How the SEC allows issuers to play “Where’s Wally?” with investors

The stated objective of the US SEC is to require issuers to provide “full disclosure” of all “material facts” about securities sold to the public or traded on exchanges.

In fact, many relevant facts are indeed disclosed and are held in SEC files available to anyone via the Internet.

However, it’s not always easy to find these material facts because the SEC allows issuers to play “Where’s Wally” with investors.

Where’s Wally? is a series of children’s books created by the British illustrator Martin Handford. The books consist of a series of complex full-page illustrated pictures of hundreds of tiny people doing various things. The purpose is to find a character called Wally among the group, which can be difficult as he is always well hidden.
from Wikipedia


How facts are concealed in plain sight

Most registration statements, company reports, and other mandatory SEC disclosure documents are drafted by lawyers.

The required content of these documents is specified in SEC rules. However, lawyers are paid to comply with these rules without highlighting information that an issuer may wish not to be generally known.

Thanks to the slow minds of SEC officials, this is easier to do than one might think.

Here are just some of the tricks of concealment:

  • Bury embarrassing facts in a list of possible risks: There are usually hundreds of risks that might befall a company, causing loss to investors, from a meteorite landing on their headquarters to war to plague and famine. Most prospectuses today are larded with pages of risk disclaimers, covering almost everything imaginable. It’s all true, so it must be disclosed. However, by mixing remote, obvious risks (like war or revolution), with specific, more likely imminent risks (like an Auction Rate Bond becoming illiquid), and toning the language, just so, most investors and security analysts will technically have been informed, without anything having registered on their brains.
  • Incorporate facts “by reference”: Yielding to pressure from issuers who pretend to want to lower costs to investors, the SEC allows certain facts to be reported only once and then “incorporated by reference” in future reports. What this means is that an investor must have the time, patience, and inclination to seek out the reference document in order to understand the document under scrutiny. Needless to say, most investors are too lazy to do this and, consequently, the facts “incorporated by reference” are never understood.
  • Load documents with detailed description of irrelevancies: For example, a closed-end fund may be authorized to conduct a long-list of revenue enhancement or risk abatement techniques, while, in fact, only one of these methods is actually employed. By filling documents with descriptions of all these techniques, while only mentioning the actual use of one of these methods somewhere else in the document, the investor is skillfully diverted from understanding the real nature of the issuer’s business.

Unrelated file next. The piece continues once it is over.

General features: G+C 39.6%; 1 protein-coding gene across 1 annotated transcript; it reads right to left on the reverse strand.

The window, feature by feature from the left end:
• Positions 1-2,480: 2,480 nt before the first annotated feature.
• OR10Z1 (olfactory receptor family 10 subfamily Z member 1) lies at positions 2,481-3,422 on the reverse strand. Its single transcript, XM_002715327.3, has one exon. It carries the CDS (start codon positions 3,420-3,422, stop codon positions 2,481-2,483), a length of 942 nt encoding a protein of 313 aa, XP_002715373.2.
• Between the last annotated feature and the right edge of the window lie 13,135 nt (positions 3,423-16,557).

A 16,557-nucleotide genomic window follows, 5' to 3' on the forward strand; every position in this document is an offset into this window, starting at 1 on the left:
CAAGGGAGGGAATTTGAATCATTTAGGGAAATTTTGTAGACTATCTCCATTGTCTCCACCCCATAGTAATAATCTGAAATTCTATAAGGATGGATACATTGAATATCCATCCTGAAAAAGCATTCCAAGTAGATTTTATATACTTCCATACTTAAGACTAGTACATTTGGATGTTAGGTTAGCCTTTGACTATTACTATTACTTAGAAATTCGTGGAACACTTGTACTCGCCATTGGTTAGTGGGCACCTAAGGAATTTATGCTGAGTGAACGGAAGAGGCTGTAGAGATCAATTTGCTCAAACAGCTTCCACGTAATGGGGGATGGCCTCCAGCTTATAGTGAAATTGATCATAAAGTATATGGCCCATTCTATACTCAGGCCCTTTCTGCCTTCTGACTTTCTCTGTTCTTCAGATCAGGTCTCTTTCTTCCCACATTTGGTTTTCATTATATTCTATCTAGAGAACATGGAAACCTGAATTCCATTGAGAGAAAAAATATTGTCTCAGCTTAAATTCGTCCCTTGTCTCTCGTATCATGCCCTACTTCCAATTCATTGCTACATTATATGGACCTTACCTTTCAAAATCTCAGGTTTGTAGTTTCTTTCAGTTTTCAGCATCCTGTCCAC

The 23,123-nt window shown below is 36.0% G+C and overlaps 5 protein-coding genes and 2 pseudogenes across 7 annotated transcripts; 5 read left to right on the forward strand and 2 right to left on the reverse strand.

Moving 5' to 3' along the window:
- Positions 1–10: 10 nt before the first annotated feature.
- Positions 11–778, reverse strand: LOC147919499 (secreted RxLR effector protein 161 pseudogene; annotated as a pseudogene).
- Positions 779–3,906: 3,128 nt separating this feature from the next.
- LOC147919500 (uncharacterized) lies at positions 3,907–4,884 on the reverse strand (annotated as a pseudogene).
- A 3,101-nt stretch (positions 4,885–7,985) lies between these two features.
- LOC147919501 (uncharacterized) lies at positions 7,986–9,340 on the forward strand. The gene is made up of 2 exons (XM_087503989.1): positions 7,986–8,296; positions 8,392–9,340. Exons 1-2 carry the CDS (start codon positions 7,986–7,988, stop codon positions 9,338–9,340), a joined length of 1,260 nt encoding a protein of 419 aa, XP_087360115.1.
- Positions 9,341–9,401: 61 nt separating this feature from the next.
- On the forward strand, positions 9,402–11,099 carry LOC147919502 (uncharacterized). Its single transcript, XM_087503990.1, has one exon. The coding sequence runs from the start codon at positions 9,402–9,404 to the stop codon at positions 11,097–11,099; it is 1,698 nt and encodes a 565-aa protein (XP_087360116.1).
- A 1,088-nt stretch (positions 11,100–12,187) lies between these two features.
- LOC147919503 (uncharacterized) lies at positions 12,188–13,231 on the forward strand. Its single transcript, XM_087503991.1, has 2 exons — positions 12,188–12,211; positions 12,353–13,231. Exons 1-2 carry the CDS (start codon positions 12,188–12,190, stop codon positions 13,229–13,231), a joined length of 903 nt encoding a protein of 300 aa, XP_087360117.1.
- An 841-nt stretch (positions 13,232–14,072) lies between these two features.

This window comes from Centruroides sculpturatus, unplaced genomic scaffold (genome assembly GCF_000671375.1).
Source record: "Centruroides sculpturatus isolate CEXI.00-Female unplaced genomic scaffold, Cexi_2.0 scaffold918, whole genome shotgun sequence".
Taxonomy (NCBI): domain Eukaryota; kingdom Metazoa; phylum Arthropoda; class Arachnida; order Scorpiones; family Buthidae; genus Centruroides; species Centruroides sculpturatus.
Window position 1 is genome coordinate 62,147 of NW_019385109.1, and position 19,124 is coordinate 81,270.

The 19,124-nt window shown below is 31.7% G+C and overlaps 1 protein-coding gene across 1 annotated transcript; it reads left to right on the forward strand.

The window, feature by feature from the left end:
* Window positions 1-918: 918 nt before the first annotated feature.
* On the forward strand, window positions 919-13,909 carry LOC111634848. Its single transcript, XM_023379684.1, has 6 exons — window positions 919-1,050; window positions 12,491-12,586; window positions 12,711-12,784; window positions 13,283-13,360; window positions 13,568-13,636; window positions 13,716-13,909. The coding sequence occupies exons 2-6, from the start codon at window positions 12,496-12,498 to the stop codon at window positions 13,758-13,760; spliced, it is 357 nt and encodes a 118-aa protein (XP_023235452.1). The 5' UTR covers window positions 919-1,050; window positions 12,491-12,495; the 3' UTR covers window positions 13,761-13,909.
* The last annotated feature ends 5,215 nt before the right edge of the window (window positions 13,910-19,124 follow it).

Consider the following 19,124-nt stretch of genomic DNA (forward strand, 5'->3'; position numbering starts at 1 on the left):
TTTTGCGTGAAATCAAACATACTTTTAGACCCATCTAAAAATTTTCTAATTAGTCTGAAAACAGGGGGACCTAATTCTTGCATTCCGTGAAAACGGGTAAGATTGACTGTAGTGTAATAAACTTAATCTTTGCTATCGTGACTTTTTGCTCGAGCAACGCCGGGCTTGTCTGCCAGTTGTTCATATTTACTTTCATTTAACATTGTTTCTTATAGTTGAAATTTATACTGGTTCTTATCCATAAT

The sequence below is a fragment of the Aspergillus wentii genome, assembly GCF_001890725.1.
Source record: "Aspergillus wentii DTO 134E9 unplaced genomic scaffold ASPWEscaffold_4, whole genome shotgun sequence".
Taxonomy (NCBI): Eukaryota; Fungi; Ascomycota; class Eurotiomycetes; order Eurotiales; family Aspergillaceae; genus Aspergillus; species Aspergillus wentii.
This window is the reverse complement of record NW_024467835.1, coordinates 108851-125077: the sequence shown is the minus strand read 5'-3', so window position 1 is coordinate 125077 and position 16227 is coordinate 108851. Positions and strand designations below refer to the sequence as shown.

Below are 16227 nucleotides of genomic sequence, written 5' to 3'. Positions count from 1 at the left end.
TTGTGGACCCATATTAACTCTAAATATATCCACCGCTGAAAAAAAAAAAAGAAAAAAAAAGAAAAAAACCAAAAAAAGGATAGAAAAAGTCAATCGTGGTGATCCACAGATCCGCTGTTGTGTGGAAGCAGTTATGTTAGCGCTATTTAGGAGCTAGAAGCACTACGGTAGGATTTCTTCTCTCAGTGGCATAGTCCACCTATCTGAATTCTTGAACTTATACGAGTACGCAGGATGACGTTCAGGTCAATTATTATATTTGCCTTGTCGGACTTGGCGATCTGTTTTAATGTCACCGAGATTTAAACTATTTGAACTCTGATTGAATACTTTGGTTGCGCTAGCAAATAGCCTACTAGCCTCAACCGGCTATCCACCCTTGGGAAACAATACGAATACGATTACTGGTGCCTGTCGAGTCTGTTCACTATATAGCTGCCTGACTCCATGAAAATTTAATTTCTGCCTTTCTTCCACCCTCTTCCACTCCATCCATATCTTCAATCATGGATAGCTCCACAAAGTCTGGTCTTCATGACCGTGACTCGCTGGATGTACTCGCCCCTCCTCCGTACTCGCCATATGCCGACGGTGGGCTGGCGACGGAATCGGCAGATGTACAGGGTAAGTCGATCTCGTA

• Play the “each fact in the proper document” game: Issuers are required to send a long list of forms to the SEC, each with a cryptic label (like 10K, F-1, or CB) and with specific content rules. As long as information is disclosed in the proper place, the SEC doesn’t seem to care if the investor ever sees it. For example, the precise terms and conditions of a security are usually described in the registration statement of initial issuance, but not subsequently. Therefore, an investor reading an annual report or auditor’s notes to a financial statement, may never be aware that a particular issue is, in fact, “toxic”. Sometimes the security may have been issued years before and in subsequent documents there are no notes even “incorporating by reference” prior material information.

Analysts must have a structured check-list

Too often, investors and analysts assume that either the SEC or some other analyst has checked out issuer’s documentation carefully. Usually this is not the case.

The only way a security analyst can be reasonably sure that he or she has thoroughly examined an issue is to start with a check-list, indicating topics to be covered and questions to be answered.

Typeical outline format

With the complexity of modern capital markets, such a check-list can be long, complex, and difficult to construct.

A practical solution is to use outlines provided on Capital Market Wiki under the structure of Capital Market Taxonomy.

The box (right) shows an outline used for preferred stock.

There are ready-to-go outlines for over 70 different capital market topics, from questions involving jurisdictions, to instruments, to institutions of all types, to operations, rules, and techniques.

The advantage of using topical outlines to guide securities research is that when information is missing or not found, this is evident.

The casual analyst, trying to make sense of an annual report or SEC required document, may easily be misled by the “Where’s Wally” ploy of those drawing up these sources of information — especially when analysis is done on-the-fly, without an outline.

Check out the Capital Market Wiki ready-to-use free outlines .


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